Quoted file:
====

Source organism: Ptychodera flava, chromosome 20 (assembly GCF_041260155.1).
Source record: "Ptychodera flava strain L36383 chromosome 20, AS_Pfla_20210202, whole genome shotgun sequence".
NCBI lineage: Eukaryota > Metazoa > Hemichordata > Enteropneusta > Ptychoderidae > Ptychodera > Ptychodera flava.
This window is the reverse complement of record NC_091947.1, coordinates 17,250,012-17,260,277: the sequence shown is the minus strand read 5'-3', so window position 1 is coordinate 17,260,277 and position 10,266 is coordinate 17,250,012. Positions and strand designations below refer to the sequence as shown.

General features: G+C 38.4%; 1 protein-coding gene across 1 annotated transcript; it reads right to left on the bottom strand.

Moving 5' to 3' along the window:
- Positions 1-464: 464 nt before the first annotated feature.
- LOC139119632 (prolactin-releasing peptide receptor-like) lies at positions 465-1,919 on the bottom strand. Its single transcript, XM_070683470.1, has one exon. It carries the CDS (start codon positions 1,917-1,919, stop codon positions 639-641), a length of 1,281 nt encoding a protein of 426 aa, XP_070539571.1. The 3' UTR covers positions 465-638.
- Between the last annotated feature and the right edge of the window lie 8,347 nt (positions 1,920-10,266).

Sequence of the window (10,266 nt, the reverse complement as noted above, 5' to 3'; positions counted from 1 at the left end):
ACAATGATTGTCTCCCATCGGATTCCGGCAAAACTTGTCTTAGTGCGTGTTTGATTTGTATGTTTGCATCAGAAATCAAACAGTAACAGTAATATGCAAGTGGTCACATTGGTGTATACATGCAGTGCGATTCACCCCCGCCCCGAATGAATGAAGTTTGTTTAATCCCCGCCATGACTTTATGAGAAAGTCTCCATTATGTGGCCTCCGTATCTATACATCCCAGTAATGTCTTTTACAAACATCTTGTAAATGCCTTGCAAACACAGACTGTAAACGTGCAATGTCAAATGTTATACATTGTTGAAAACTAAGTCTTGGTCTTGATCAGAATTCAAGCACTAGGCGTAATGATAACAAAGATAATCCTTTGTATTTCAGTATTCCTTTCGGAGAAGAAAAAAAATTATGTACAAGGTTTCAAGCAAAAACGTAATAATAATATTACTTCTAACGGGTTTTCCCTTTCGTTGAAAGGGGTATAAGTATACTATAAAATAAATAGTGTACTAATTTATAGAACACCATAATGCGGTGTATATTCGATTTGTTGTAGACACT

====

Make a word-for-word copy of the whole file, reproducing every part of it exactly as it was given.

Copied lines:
Source organism: Ptychodera flava, chromosome 20 (assembly GCF_041260155.1).
Source record: "Ptychodera flava strain L36383 chromosome 20, AS_Pfla_20210202, whole genome shotgun sequence".
NCBI lineage: Eukaryota > Metazoa > Hemichordata > Enteropneusta > Ptychoderidae > Ptychodera > Ptychodera flava.
This window is the reverse complement of record NC_091947.1, coordinates 17,250,012-17,260,277: the sequence shown is the minus strand read 5'-3', so window position 1 is coordinate 17,260,277 and position 10,266 is coordinate 17,250,012. Positions and strand designations below refer to the sequence as shown.

General features: G+C 38.4%; 1 protein-coding gene across 1 annotated transcript; it reads right to left on the bottom strand.

Moving 5' to 3' along the window:
- Positions 1-464: 464 nt before the first annotated feature.
- LOC139119632 (prolactin-releasing peptide receptor-like) lies at positions 465-1,919 on the bottom strand. Its single transcript, XM_070683470.1, has one exon. It carries the CDS (start codon positions 1,917-1,919, stop codon positions 639-641), a length of 1,281 nt encoding a protein of 426 aa, XP_070539571.1. The 3' UTR covers positions 465-638.
- Between the last annotated feature and the right edge of the window lie 8,347 nt (positions 1,920-10,266).

Sequence of the window (10,266 nt, the reverse complement as noted above, 5' to 3'; positions counted from 1 at the left end):
ACAATGATTGTCTCCCATCGGATTCCGGCAAAACTTGTCTTAGTGCGTGTTTGATTTGTATGTTTGCATCAGAAATCAAACAGTAACAGTAATATGCAAGTGGTCACATTGGTGTATACATGCAGTGCGATTCACCCCCGCCCCGAATGAATGAAGTTTGTTTAATCCCCGCCATGACTTTATGAGAAAGTCTCCATTATGTGGCCTCCGTATCTATACATCCCAGTAATGTCTTTTACAAACATCTTGTAAATGCCTTGCAAACACAGACTGTAAACGTGCAATGTCAAATGTTATACATTGTTGAAAACTAAGTCTTGGTCTTGATCAGAATTCAAGCACTAGGCGTAATGATAACAAAGATAATCCTTTGTATTTCAGTATTCCTTTCGGAGAAGAAAAAAAATTATGTACAAGGTTTCAAGCAAAAACGTAATAATAATATTACTTCTAACGGGTTTTCCCTTTCGTTGAAAGGGGTATAAGTATACTATAAAATAAATAGTGTACTAATTTATAGAACACCATAATGCGGTGTATATTCGATTTGTTGTAGACACT